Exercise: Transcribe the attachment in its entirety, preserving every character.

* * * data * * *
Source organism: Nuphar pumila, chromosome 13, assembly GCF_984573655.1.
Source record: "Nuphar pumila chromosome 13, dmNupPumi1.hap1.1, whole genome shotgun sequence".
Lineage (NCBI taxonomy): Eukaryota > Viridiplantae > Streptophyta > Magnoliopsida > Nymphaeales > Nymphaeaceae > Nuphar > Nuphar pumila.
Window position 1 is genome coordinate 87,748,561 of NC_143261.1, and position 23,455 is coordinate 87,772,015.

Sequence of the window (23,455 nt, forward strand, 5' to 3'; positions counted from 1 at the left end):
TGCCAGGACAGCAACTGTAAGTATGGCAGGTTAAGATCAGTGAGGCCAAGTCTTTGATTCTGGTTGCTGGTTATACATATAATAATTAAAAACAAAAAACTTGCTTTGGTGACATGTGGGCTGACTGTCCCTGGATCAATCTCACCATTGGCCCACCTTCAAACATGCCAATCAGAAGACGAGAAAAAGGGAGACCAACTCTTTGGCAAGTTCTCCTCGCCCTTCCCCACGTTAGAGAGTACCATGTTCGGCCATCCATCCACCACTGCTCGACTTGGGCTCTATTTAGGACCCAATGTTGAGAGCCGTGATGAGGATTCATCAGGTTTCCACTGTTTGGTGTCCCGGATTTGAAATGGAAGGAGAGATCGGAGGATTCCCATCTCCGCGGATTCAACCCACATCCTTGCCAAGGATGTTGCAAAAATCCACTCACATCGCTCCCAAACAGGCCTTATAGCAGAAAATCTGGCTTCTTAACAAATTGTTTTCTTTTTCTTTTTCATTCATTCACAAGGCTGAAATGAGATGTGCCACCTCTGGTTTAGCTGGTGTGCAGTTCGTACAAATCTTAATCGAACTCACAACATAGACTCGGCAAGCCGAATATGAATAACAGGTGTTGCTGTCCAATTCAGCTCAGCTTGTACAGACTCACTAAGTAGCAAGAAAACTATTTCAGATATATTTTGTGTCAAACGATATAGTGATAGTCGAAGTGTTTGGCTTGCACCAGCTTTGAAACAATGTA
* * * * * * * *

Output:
Source organism: Nuphar pumila, chromosome 13, assembly GCF_984573655.1.
Source record: "Nuphar pumila chromosome 13, dmNupPumi1.hap1.1, whole genome shotgun sequence".
Lineage (NCBI taxonomy): Eukaryota > Viridiplantae > Streptophyta > Magnoliopsida > Nymphaeales > Nymphaeaceae > Nuphar > Nuphar pumila.
Window position 1 is genome coordinate 87,748,561 of NC_143261.1, and position 23,455 is coordinate 87,772,015.

Sequence of the window (23,455 nt, forward strand, 5' to 3'; positions counted from 1 at the left end):
TGCCAGGACAGCAACTGTAAGTATGGCAGGTTAAGATCAGTGAGGCCAAGTCTTTGATTCTGGTTGCTGGTTATACATATAATAATTAAAAACAAAAAACTTGCTTTGGTGACATGTGGGCTGACTGTCCCTGGATCAATCTCACCATTGGCCCACCTTCAAACATGCCAATCAGAAGACGAGAAAAAGGGAGACCAACTCTTTGGCAAGTTCTCCTCGCCCTTCCCCACGTTAGAGAGTACCATGTTCGGCCATCCATCCACCACTGCTCGACTTGGGCTCTATTTAGGACCCAATGTTGAGAGCCGTGATGAGGATTCATCAGGTTTCCACTGTTTGGTGTCCCGGATTTGAAATGGAAGGAGAGATCGGAGGATTCCCATCTCCGCGGATTCAACCCACATCCTTGCCAAGGATGTTGCAAAAATCCACTCACATCGCTCCCAAACAGGCCTTATAGCAGAAAATCTGGCTTCTTAACAAATTGTTTTCTTTTTCTTTTTCATTCATTCACAAGGCTGAAATGAGATGTGCCACCTCTGGTTTAGCTGGTGTGCAGTTCGTACAAATCTTAATCGAACTCACAACATAGACTCGGCAAGCCGAATATGAATAACAGGTGTTGCTGTCCAATTCAGCTCAGCTTGTACAGACTCACTAAGTAGCAAGAAAACTATTTCAGATATATTTTGTGTCAAACGATATAGTGATAGTCGAAGTGTTTGGCTTGCACCAGCTTTGAAACAATGTA